That’s about as much as I’m going to reveal about the plot, save to say that circumstances and events conspire to force a dramatic denouement. This is a first-rate slice of noir from Simenon, just as dark and disturbing as its cover suggests. The style is spare yet very effective with the author carefully modulating the tension as the story unfolds. There is a palpable sense of foreboding from a fairly early stage in the narrative and if anything this feeling only grows as we move closer to the final chapters. Memories of Jean’s trial for murder some five years earlier echo and reverberate through the novella, and we learn a little more about the young man’s backstory along the way.

In his excellent introduction to the NYRB Classics edition, Paul Theroux compares and contrasts The Widow with another novella published in France in 1942, Camus’ L’Étranger (The Outsider/The Stranger). Interestingly, the French author and winner of the Nobel Prize in Literature, André Gide considered The Widow to be the superior book. Each of these novellas features a remorseless young man cast adrift from society. In Simenon’s work there is a sense that Jean operates in a bit of a vacuum—none of his actions seem to hold any real weight or significance. There are other similarities too including the focus on bright sunlight, a motif that runs through The Widow. I’ll finish with a couple of quotes to illustrate this point. The second of these also gives a brief feel for Simenon’s descriptions of the Bourbonnais countryside, the tranquil environment that forms the backdrop to this powerful story of greed, resentment, jealousy and desire.

Sunrays as sharp as the beams from a searchlight slanted in through the window with its small panes. (pg. 31)

The grass was a dark green, the water almost black. In contrast, the newborn foliage of the chestnuts was tender and the sunshine splashed it with large daubs of gold. (pg. 29)

For other perspectives on this book, click here for reviews by Guy and Jose.

The Widow is published by NYRB Classics. Source: personal copy.

64 thoughts on “The Widow by Georges Simenon (tr. John Petrie)

  1. kaggsysbookishramblings

    Wow! Excellent review Jacqui – this sounds to be one of the darkest Simenons I’ve heard about! Though whatever he writes about, he does write well.

    Reply
    1. JacquiWine Post author

      Yes, he’s a terrific writer, so good on the psychology of his characters. I loved the darkness in this novel, the slow build up of tension to the denouement. Just right for the long, dark nights of winter – I can’t imagine reading this book in the middle of summer!

      Reply
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  3. MarinaSofia

    You’ve so whetted my appetite! I’ve got a collected edition of Simenon’s romans durs and I’m saving it to savour at some point, as I am sure it will be a delight.

    Reply
    1. JacquiWine Post author

      Excellent! This is right up your alley, Marina. I’m sure you’ll enjoy that collection. If only my French language skills were up to scratch…I would love to be able to read Simenon is his original language.

      Reply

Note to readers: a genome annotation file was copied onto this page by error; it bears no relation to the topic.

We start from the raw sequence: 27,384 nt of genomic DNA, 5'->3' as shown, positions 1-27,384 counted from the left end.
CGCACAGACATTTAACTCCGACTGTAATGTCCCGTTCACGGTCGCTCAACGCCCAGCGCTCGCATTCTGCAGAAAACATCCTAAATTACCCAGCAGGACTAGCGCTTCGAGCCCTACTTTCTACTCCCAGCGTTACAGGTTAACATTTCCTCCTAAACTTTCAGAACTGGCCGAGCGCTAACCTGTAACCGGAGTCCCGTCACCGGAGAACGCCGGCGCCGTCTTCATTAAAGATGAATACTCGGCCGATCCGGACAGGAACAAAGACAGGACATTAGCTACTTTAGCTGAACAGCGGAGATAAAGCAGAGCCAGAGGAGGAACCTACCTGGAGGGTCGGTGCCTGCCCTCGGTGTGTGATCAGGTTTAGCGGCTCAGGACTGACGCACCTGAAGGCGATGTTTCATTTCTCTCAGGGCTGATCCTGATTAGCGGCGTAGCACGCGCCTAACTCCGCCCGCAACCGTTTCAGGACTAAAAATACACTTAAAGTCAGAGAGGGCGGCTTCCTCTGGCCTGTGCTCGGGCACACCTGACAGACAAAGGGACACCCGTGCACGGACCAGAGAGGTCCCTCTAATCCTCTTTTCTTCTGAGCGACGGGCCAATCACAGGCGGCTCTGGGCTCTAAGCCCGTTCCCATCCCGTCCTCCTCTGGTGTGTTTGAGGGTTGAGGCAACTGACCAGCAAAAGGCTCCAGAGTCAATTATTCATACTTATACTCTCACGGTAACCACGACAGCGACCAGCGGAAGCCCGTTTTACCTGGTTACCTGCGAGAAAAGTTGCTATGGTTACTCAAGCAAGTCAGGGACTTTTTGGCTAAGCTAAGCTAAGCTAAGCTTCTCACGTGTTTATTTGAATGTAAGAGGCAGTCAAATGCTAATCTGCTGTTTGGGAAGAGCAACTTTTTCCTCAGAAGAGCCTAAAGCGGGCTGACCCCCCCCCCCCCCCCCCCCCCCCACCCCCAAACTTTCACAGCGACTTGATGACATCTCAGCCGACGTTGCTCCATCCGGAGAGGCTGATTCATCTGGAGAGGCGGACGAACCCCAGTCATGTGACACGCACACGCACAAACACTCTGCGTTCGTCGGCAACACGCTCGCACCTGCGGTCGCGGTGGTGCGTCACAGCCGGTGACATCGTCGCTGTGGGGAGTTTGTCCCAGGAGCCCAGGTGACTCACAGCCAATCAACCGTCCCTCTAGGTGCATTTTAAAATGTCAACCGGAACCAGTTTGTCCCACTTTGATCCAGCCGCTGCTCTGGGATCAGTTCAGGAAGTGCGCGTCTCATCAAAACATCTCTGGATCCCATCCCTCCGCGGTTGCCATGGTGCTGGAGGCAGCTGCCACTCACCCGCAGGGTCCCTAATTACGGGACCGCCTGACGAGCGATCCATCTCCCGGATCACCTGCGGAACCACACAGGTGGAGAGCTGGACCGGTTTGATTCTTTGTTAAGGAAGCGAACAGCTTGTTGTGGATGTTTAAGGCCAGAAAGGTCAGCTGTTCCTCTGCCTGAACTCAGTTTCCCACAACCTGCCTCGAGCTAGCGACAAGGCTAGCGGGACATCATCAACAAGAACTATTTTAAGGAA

1. MarinaSofia

        I have to say he is one of the clearest users of French that I know (among French writers, who like to waffle on a bit on occasion), so he is relatively easy to read.

        Reply
        1. JacquiWine Post author

          I ought to try reading one in his native language at some point as it might be a good way of brushing up on my somewhat rusty French. I do love the economy in his writing – he seems to convey so much in just a few carefully chosen words.

          Reply
  4. poppypeacockpens

    Great review… in itself – with your interpretation and chosen passages – it evokes such delicious dark undertones. I really like the premise too and feel drawn to Tati, she sounds a brilliant protagonist; definitely ‘another’ one to look out for… yet to read any Simenon, Three Bedrooms is already on my list😊

    Reply
    1. JacquiWine Post author

      Thanks, Poppy. Even though this is one of the few Simenons to feature a strong female protagonist, I think it’s more representative of his romans durs (‘hard’ novels) than Three Bedrooms. The Widow is much darker than the Manhattan novella, but the latter is still worth reading for its hypnotic mood and atmosphere. One of the things I like about Simenon is his characterisation. He seems to have an innate ability to see into the heart of darkness that lies within these people, and he does it with such skill and economy too. He’s quite a writer.

      Reply
    1. JacquiWine Post author

      It’s funny isn’t it, how our reactions can differ in this way. I read the Camus not so long ago, and while there was much to admire, especially in the structure and the questions it raised about guilt, remorse and justice, I found it somewhat stark for my tastes. It’s hard to put into words, but I much preferred the style of The Widow..something about it really drew me in. It is very disturbing though, probably not for everyone. I recall you saying that you’d read one of his romans durs a few years ago but couldn’t finish it on account of the bleakness. I wondered whether it might have been Dirty Snow (which I’ve yet to read)…

      Reply
  5. Brian Joseph

    The term “hard psychological novels” gets my attention and makes me want to read Simenon. The description of the plat and characters here makes me want to do so more.

    Anti – social young men really do make the basis for some interesting stories.

    Reply
    1. JacquiWine Post author

      I think Simenon is interested in the psychology of these characters. On the surface, they might be capable of living fairly routine lives until all of a sudden something happens that touches a nerve, some fatal flaw in their internal make-up which prompts an extreme reaction…then it all kicks off. If you’re ever in the mood for something dark, Brian, then Simenon is well worth considering. Most of his books are short and tight, so if you don’t take to him at least you won’t have wasted a lot of time. :)